"How old is your child?"
"2. And yours?"
"2.5. Is your baby potty-trained yet?"
"Oh. We potty trained ours at 1.5 years old. What other languages does yours speak?"
"He can say three or four words in Spanish, mostly learned from Dora the Explorer."
"Oh. Our daughter can speak three languages, including Mandarin. And we don't let our kids watch TV."
Bam, bam, bam! And then you go home and are super pissed off that Mrs. so-and-so talked to you that way. And then the big G starts creeping in: Guilt. Then you start thinking to yourself, "Dammit! I shoulda done this or that, but now it's too late because I should've started that a long time ago. I've failed my child! It's hopeless! Because I let him watch Oprah with me a few times a week, he's going to grow into a withdrawn child who eats hair and scabs."
This is basically what happened to me a few months ago when I was trying to decide whether or not to hire a nanny. I have been reading some amazing parenting blogs, which, more often than not, are full of SAHM (stay-at-home-moms) whose sole purpose in life, it seems, is to provide round-the-clock stimulation for their children. Which is fantastic, you know. There are women out there who have worked day in and day out to write a novel, map a genome, design a prosthetic, etc. I will contend that spending an equal amount of time stimulating a child, while not rocket science, is just as draining. After spending a whole day with Desmond (a whole day = 8 hours, mind you), I'm physically, psychologically, and mentally drained. It's not that spending time with Desmond is tedious (well, not ALL of the time), it's just that making funny faces, talking in "parentese," having to shake the same toy at his face over and over again...I'm exhausted at the end of the day. I don't know how stay at home moms do it for years and years.
So, when I was thinking about hiring a nanny, a small trickle of guilt started creeping in. Was I being a bad mother because I had to spend more time away from Desmond? Even worse, was I a bad mother because I WANTED to spend time away from him? Shortly after hiring Maria, our nanny, I started taking classes again up at the U. I am gone every Monday from 9-3, Wednesday from 1030-4, and Friday from 11-1:30. These are times that I have class and meetings. As soon as I get home, I'm hanging out with Desmond until Billy gets home. The first two weeks, this has worked out beautifully! Maria and Desmond are forming a fantastic relationship with each other, I get time to go to get ready and attend class/meetings, and Des is being exposed to a second language. Great, right?
So, what's the problem? This week, after staying up until 2am reading articles for my qualitative methods class, I decided that I needed even more time in order to be able to get my work done for school and my work as a research assistant. So, we're making a (financial, among other things) sacrifice to have Maria come on Tuesdays so that I can sit and get some work done. Once we made the decision, two simultaneous waves, one of relief and one of guilt, hit me. I questioned the necessity of the extra day and wondered if I was just being too greedy. We could surely use the extra money and I'm sure Desmond would prefer to spend that time with me rather than with Maria, but I need those extra 5 hours. Physically, psychologically, and emotionally. I can't tell you how rejuvenated I feel after a few hours away from the house. I come home excited to see Desmond, having missed being away from him, instead of being at home with him and anxiously handing him off to Billy the second he walks through the door. I feel that the time I spend with Desmond now is full of love and affection, and less with exasperation.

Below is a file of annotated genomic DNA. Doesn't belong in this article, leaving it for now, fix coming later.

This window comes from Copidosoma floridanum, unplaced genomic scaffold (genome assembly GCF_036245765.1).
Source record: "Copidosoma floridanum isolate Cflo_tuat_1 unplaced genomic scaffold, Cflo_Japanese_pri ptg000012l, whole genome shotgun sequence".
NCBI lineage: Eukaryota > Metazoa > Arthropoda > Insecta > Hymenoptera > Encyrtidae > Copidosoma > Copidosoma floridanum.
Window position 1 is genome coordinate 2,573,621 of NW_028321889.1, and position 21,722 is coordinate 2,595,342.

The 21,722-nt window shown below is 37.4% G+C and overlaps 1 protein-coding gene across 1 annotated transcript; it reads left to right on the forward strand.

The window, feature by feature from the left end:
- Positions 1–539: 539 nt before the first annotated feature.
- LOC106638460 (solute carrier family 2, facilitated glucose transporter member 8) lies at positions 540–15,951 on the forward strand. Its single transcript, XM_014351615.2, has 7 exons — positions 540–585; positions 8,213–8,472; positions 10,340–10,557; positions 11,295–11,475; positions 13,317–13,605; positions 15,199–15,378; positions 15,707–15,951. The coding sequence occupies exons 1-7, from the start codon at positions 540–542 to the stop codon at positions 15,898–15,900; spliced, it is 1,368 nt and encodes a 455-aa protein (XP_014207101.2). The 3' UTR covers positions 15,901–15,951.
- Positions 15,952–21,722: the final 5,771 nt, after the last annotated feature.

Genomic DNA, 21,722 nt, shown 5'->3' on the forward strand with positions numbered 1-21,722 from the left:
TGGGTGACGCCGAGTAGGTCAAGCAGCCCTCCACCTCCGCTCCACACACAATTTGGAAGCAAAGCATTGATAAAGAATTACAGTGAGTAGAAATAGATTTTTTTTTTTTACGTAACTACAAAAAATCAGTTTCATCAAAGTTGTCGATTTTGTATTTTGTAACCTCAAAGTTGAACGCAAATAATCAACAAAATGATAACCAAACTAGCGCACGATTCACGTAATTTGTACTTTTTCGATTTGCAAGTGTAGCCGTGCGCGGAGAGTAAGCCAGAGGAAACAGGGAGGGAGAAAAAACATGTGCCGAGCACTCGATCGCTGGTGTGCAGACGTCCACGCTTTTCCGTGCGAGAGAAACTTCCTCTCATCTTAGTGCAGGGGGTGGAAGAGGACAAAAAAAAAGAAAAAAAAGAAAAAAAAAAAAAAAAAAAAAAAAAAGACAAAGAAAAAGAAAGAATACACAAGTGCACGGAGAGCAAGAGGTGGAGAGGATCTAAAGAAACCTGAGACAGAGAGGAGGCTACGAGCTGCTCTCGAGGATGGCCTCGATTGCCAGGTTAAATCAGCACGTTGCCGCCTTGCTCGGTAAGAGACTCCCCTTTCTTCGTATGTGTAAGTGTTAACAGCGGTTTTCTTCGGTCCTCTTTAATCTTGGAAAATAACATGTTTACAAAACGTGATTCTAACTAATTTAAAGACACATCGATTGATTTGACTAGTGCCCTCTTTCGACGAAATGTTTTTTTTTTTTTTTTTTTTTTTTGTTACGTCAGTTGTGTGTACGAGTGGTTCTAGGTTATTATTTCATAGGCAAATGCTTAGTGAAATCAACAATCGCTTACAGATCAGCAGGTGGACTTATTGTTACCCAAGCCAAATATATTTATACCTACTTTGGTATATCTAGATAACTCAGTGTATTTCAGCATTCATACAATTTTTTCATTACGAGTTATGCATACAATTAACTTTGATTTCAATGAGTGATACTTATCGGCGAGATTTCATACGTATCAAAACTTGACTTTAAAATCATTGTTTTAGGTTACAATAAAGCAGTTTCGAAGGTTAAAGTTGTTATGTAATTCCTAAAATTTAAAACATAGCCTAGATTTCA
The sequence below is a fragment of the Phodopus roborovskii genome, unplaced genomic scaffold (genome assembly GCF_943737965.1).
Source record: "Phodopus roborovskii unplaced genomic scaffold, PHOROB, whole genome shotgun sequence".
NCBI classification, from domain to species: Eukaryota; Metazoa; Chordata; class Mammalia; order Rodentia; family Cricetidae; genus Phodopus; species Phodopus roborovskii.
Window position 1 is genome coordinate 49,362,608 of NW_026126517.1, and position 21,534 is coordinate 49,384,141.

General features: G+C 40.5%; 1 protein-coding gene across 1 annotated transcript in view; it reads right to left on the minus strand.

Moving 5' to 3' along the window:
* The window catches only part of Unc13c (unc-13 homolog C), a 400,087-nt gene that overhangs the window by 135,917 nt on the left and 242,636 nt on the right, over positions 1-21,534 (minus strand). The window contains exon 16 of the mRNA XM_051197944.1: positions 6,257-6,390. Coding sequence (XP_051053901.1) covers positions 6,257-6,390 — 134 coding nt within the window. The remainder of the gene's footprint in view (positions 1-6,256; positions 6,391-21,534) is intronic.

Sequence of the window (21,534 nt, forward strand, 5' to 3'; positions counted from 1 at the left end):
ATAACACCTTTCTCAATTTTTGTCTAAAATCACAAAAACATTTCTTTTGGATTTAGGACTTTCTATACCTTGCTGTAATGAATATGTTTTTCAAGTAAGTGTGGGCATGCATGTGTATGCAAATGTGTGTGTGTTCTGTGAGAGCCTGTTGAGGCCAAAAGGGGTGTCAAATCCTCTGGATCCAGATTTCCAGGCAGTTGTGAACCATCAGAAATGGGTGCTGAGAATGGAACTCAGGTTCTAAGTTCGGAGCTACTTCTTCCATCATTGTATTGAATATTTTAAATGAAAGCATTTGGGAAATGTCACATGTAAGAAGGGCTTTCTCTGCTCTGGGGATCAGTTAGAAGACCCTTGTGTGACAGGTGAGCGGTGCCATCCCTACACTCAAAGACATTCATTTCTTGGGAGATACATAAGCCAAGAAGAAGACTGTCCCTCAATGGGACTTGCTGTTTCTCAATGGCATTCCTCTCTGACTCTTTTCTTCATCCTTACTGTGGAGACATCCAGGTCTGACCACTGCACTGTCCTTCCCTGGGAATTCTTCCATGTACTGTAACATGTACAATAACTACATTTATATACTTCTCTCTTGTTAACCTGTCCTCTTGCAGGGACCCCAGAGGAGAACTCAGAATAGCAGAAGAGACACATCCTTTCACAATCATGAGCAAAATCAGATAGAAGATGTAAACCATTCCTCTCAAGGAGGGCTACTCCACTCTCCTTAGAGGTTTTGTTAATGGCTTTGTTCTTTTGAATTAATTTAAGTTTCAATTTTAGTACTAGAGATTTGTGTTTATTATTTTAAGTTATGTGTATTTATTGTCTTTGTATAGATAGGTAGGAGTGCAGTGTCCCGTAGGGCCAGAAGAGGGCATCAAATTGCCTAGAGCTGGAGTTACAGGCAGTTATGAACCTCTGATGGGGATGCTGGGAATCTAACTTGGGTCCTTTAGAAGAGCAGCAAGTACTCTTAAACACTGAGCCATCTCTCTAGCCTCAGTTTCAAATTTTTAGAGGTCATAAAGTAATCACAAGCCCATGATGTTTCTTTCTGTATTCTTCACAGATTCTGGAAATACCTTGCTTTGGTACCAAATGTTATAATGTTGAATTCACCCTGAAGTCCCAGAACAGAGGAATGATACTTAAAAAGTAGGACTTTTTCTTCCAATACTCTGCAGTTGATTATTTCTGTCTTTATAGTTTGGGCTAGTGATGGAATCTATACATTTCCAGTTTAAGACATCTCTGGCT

However, because of the guilt that I'm feeling about choosing to be away from him, and the pull of my emotions from making this decision, I've decided to take care of my psychological well being by seeing a counselor to talk about the tumult of feelings I've got going on. Hopefully, by talking this through with someone, I'll come out of this without any guilt about my parenting choices, including my choice to have several hours a week of time all to myself. I have to realize that it is my level of contentment and happiness with my life that will allow Desmond to feel content and happy in his life.
Hopefully, I'll be able to come to peace with the decisions that I make day-to-day regarding Desmond's welfare. And hopefully, the next time another mom tries to mom-up me, I'll be able to smile and congratulate her on having a parenting philosophy that works so well for her and her family. And mean it.
And now, for your viewing pleasure, the demon and I one morning waiting for Maria to come. He's getting to be so vocal now. Back then (a few weeks ago), it was all about the raspberries and the spit bubbles.